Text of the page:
Perhaps the most common type of family law issue that can arise in trust and decedent’s estate litigation concerns the characterization of property. Such cases typically involve disputes as to whether or to what extent particular property is community property of the decedent and their surviving spouse or instead is the separate property of one of the spouses. Besides implicating complex legal questions, these issues can involve complicated problems of tracing that often require assistance from accountants and other experts. I have successfully handled a number of cases involving such community property/separate property issues.

A more esoteric family law issue can arise when spouses are in the process of dissolving their marriage when one of them dies. While dissolution proceedings are pending, the spouses are subject to what are referred to as automatic temporary restraining orders, or ATROs. Among other things, these ATROs prohibit a spouse from making certain changes to their estate plan without obtaining the consent of or giving notice to the other spouse; though, while some changes require consent, others only require notice. In a recent case, I was successful in defending a husband’s restatement of his separate property trust, executed while dissolution proceedings were pending and ATROs were in effect, that revoked a substantial gift to his wife, but then the husband died without having obtained consent from or giving notice of this change to the wife.

Lastly, when spouses who are dissolving their marriage have a joint trust, issues can arise—and sometimes need to be resolved by probate court litigation—regarding either the termination or future administration of that joint trust. I recently was involved in a case where our client and her husband dissolved their marriage but kept intact after the dissolution a joint trust created during the marriage that held the controlling interest in a business. Perhaps not surprisingly, disputes arose between the former spouses concerning the operation and management of the business and devolved into litigation filed by the husband in probate court concerning the trust. We were able to resolve that litigation and the underlying disputes through a settlement that was very beneficial to our client.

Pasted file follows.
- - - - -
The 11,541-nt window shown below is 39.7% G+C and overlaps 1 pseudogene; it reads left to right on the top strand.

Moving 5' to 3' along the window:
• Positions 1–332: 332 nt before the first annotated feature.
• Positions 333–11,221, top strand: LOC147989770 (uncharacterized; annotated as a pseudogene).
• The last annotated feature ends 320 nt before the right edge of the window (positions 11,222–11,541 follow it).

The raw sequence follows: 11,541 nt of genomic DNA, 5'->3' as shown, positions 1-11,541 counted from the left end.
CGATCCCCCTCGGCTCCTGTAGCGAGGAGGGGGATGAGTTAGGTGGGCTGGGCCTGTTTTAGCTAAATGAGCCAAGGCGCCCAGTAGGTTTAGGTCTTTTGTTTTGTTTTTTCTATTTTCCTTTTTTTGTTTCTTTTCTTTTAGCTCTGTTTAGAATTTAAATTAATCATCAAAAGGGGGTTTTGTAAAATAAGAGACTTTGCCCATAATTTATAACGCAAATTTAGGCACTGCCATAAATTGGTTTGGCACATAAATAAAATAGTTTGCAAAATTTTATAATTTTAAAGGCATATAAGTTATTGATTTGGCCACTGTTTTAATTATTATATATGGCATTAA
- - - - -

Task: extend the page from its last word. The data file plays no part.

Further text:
Can anything be done to avoid or minimize the types of trust and decedent’s estate litigation you have described?

The short answer to this question fortunately is yes! While no sure-fire litigation avoidance solution exists, my years of experience practicing in this field have taught me various strategies that can be effective either to avoid many of these types of litigations altogether or, at a minimum, to anticipate them, minimize the risk of their materializing and/or limit their impact if they do occur.

Armed with this experience, an important aspect of my practice is advising estate planning and fiduciary clients who anticipate or are concerned about possible future litigation regarding litigation avoidance strategies applicable to their circumstances.

How is Loeb a leader in the space? 

The Trust & Estate Litigation practice at Loeb is particularly unique in that while we work with our broader Trusts & Estates department to deliver timely solutions to various aspects of a client’s trust and estate matters, we have a deep understanding of the intricacies of trust and estate litigation and probate court. This sets us apart in the space as a niche practice dedicated to various aspects of trust and estate litigation, including certain related family law issues, as I’ve discussed. Each member of our practice strengthens the comprehensive guidance we provide to our clients.